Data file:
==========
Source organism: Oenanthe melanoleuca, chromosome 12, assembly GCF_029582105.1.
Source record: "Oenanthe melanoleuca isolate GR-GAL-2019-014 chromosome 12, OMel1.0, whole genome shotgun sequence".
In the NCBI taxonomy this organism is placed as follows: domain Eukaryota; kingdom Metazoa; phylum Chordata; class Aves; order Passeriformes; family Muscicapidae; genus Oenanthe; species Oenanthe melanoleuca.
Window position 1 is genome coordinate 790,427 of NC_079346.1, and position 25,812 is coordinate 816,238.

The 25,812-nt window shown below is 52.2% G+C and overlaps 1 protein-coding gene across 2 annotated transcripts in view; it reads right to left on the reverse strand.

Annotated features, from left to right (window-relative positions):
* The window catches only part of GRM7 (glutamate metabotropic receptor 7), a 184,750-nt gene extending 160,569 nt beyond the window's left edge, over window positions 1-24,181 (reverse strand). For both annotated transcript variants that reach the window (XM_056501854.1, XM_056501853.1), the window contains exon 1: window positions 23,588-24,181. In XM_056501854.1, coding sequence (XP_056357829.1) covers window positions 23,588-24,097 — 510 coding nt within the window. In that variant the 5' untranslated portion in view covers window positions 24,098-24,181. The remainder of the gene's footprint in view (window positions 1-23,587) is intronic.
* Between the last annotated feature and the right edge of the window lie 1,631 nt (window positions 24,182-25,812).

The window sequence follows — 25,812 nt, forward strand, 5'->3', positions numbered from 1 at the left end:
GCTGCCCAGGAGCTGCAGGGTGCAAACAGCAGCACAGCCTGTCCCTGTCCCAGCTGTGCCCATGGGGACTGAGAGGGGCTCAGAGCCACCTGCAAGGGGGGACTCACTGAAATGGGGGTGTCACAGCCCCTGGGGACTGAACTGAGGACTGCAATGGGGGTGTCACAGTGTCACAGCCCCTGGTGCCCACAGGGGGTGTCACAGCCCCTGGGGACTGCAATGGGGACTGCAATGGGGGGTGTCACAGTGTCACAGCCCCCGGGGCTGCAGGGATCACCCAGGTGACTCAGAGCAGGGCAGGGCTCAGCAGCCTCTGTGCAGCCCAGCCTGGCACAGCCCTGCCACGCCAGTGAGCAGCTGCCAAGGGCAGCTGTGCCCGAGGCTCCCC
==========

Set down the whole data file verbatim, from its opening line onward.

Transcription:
Source organism: Oenanthe melanoleuca, chromosome 12, assembly GCF_029582105.1.
Source record: "Oenanthe melanoleuca isolate GR-GAL-2019-014 chromosome 12, OMel1.0, whole genome shotgun sequence".
In the NCBI taxonomy this organism is placed as follows: domain Eukaryota; kingdom Metazoa; phylum Chordata; class Aves; order Passeriformes; family Muscicapidae; genus Oenanthe; species Oenanthe melanoleuca.
Window position 1 is genome coordinate 790,427 of NC_079346.1, and position 25,812 is coordinate 816,238.

The 25,812-nt window shown below is 52.2% G+C and overlaps 1 protein-coding gene across 2 annotated transcripts in view; it reads right to left on the reverse strand.

Annotated features, from left to right (window-relative positions):
* The window catches only part of GRM7 (glutamate metabotropic receptor 7), a 184,750-nt gene extending 160,569 nt beyond the window's left edge, over window positions 1-24,181 (reverse strand). For both annotated transcript variants that reach the window (XM_056501854.1, XM_056501853.1), the window contains exon 1: window positions 23,588-24,181. In XM_056501854.1, coding sequence (XP_056357829.1) covers window positions 23,588-24,097 — 510 coding nt within the window. In that variant the 5' untranslated portion in view covers window positions 24,098-24,181. The remainder of the gene's footprint in view (window positions 1-23,587) is intronic.
* Between the last annotated feature and the right edge of the window lie 1,631 nt (window positions 24,182-25,812).

The window sequence follows — 25,812 nt, forward strand, 5'->3', positions numbered from 1 at the left end:
GCTGCCCAGGAGCTGCAGGGTGCAAACAGCAGCACAGCCTGTCCCTGTCCCAGCTGTGCCCATGGGGACTGAGAGGGGCTCAGAGCCACCTGCAAGGGGGGACTCACTGAAATGGGGGTGTCACAGCCCCTGGGGACTGAACTGAGGACTGCAATGGGGGTGTCACAGTGTCACAGCCCCTGGTGCCCACAGGGGGTGTCACAGCCCCTGGGGACTGCAATGGGGACTGCAATGGGGGGTGTCACAGTGTCACAGCCCCCGGGGCTGCAGGGATCACCCAGGTGACTCAGAGCAGGGCAGGGCTCAGCAGCCTCTGTGCAGCCCAGCCTGGCACAGCCCTGCCACGCCAGTGAGCAGCTGCCAAGGGCAGCTGTGCCCGAGGCTCCCC